Tom Sowanick is Co-President and Chief Investment Officer of Omnivest Group in Princeton Junction, NJ
Federal Reserve Chairman Ben Bernanke’s first press briefing yesterday stated quite clearly that the Fed will continue with QE2 through the end of Q2, and maintain its ultra low interest rate policy for an extended period of time. Mr. Bernanke also suggested that any inflationary pressures would likely be “transitory” and that unemployment would remain stubbornly high. The take away from his comments should allay any fears that the Federal Reserve will be lifting interest rates any time soon.
In response to his comments, stocks rallied, the US dollar dropped and long-term interest rates rose. All of these market reactions seem logical in that the Fed is willing to tolerate inflationary pressures as a minor cost in bringing down the unemployment rate. However, the impact on long-term interest rates should be negative, to the extent that rising inflation expectations will push long-term interest rates higher.
Investors should take heed of yesterday’s press briefing to get long risk. By this, we mean equities should continue with their spectacular rally and expect to see the S&P 500 move back to its previous high of 1565.15, set October 9, 2009. This is not a new bullish forecast for us, but rather a continuation of the same forecast we have written over the past year.
“Risk-on” also means staying invested in low quality corporate bonds, distressed debt instruments and bank loans. Yes, credit spreads are narrow, but they are also justifiably so given the improving landscape of corporate earnings.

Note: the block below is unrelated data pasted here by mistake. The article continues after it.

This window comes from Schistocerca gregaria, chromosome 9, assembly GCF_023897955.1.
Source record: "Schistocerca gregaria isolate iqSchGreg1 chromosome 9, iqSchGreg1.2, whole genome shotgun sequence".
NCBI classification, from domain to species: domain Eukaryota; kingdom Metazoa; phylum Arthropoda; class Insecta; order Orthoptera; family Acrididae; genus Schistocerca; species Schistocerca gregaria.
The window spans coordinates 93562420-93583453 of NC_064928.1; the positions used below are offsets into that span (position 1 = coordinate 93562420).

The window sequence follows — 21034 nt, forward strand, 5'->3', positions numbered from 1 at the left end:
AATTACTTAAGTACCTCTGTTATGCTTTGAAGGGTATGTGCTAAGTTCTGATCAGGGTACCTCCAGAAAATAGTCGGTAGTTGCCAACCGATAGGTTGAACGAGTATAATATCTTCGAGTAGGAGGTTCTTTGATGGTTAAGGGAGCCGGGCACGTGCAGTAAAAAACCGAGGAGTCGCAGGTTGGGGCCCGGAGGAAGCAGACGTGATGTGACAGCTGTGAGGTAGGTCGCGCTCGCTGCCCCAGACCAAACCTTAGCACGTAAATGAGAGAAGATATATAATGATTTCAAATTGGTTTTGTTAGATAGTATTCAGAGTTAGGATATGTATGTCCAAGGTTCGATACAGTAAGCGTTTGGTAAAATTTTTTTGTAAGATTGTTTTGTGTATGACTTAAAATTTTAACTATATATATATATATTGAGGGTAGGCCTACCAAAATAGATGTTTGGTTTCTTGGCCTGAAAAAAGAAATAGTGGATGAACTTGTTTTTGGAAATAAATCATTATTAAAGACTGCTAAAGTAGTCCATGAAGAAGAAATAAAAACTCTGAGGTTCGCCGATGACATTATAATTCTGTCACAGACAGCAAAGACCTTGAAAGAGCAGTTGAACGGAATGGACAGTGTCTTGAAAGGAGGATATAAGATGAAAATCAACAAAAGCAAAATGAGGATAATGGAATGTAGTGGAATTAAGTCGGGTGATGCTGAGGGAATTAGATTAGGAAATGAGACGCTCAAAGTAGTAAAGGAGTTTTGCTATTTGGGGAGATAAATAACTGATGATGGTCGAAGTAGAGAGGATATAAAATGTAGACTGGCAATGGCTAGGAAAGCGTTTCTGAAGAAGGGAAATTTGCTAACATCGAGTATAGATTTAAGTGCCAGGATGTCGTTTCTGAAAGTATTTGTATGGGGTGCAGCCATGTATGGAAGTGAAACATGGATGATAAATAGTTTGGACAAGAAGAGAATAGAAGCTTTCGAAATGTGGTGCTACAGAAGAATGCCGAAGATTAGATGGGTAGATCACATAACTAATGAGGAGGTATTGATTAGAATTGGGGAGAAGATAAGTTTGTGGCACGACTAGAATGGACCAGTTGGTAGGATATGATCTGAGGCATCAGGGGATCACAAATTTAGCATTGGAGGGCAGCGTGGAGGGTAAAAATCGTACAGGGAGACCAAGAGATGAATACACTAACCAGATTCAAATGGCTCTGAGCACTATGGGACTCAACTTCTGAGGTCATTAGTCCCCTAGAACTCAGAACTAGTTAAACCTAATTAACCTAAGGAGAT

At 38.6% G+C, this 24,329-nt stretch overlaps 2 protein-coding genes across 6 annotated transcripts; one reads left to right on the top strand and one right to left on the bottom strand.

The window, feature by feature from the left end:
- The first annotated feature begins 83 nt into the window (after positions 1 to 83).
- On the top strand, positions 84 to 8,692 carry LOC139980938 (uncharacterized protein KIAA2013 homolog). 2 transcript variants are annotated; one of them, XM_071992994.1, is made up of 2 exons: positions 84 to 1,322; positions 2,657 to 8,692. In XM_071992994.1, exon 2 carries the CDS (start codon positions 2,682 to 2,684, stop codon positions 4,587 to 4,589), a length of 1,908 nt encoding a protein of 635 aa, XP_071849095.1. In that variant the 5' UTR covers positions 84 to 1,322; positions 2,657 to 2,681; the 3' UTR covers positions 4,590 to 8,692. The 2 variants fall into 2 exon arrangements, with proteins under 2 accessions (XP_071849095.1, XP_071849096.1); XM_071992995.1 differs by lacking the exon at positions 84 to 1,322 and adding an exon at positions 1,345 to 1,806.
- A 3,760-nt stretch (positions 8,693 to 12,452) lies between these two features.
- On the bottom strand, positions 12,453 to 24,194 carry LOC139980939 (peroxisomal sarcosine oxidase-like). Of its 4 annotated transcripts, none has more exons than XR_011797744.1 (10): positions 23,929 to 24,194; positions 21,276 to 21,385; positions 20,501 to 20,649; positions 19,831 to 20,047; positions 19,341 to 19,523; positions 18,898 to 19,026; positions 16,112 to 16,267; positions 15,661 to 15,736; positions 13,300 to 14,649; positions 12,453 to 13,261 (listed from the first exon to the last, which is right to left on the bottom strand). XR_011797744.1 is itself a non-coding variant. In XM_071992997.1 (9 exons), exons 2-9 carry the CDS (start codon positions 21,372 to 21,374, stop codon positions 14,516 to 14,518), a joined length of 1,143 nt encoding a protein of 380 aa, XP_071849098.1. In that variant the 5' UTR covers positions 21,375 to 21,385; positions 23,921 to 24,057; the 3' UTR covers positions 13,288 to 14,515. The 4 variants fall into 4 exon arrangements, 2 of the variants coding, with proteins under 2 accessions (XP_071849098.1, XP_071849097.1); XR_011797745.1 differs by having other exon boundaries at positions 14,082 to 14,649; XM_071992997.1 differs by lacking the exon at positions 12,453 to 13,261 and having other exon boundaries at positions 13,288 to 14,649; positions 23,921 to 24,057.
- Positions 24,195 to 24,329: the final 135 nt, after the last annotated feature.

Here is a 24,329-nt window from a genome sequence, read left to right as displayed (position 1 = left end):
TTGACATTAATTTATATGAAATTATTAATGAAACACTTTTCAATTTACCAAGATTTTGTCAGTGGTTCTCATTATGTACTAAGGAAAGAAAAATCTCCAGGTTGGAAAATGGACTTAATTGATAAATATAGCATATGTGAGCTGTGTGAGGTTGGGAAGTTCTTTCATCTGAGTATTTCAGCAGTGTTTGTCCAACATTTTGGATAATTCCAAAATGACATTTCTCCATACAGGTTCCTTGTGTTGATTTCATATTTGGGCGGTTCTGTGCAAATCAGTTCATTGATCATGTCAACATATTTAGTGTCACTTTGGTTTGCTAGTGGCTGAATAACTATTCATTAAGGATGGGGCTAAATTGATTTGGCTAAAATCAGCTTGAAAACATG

The US dollar will likely continue to come under considerable downward pressure, with high-yielding currencies gaining the most versus the US dollar. We also expect the euro to continue to appreciate against the US dollar as the ECB and the Federal Reserve continue to move in opposite paths relative to monetary policy.
With Federal Reserve holding monetary policy steady, there will be little reason to expect short-term rates to move higher over the near term. Hence, investors in need of income will need to either move out on the yield curve or move down in credit quality.
Our view is that moving down in credit quality is safer than extending maturities.
Additionally, with the Fed committed to stimulating economic growth, pro-cyclical equity strategies should be the preferred approach. First, favor small cap over large cap in the US. Second, continue to overweight emerging market equities for long-term growth.
The increase in global growth prospects should continue to put upward pressure on commodities and other real assets. The lack of any credible strong US dollar policy should also support higher gold prices, perhaps significantly higher.